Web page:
That said, it was my least successful game. I don’t want to read too much into that.

The work that is required for any specific level of historicity — or let’s call it authenticity, perceived authenticity for certain, but that is kind of how it is measured — is varied, but that is not a reason to choose a lower level. Research is required no matter your purpose, and a lack of research when working on a historical setting will almost certainly be seen as laziness. I would say my level of research was greater for Centurion than for the other two, but not by very much, and that in no way slowed the game’s creation or design.

Research is an undeniable part of the historical game. If you are not interested in doing the research, I would strongly suggest a second world setting. This allows a designer to take inspiration from history without being held to it.

Even with the statement that a game is not rigidly historical, if it exists within our world, it will create expectations. Right from the outset, I made clear that Nefertiti Overdrive was not a “historical” game although it was a game set in Egyptian history. This is did not allow me to ignore the history of the 25th Dynasty and the Assyrian invasion, it only gave the players and GMs who run the game license to create their own version of history.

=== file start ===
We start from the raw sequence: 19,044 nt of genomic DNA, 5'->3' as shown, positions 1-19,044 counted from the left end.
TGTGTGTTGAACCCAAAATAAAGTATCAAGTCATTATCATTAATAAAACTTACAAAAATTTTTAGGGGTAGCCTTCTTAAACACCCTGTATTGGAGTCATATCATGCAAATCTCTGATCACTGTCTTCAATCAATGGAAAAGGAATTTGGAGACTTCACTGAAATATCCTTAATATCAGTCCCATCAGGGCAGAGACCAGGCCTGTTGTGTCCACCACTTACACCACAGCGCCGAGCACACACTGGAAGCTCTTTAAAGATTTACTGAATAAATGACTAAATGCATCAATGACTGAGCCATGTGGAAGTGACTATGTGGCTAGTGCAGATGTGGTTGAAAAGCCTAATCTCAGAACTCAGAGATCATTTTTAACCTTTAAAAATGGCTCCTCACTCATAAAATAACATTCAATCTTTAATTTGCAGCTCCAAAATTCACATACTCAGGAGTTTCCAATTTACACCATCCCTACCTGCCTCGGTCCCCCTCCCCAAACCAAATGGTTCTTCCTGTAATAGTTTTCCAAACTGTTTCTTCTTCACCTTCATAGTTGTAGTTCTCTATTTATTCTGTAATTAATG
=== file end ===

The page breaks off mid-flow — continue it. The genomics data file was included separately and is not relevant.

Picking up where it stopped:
And to include kung fu. Because that’s what history was missing. I just fixed it.

I would strongly argue that the choice of authenticity should not be about a fear of research or of getting history “wrong.” It needs to be fed directly by the motivation that is driving you to create your game or setting. If you want a game to be set in the English Civil Wars, then you should be striving for a higher level of authenticity. If you want to have a game of witches hunting warlocks in the English Civil Wars, you must still understand and research that period, but now there’s magic as well! Maybe you want supernatural artillery and vampire generals in the same. Not a problem. On the continuum you’re pretty much at the far end away from authenticity, but there’s obviously something about the English Civil Wars period that inspires and fascinates you. Don’t do that a disservice by relying on Wikipedia for your research. The more you know about the period, the more confident you will be writing about and explaining how those vampire generals and their supernatural artillery got there.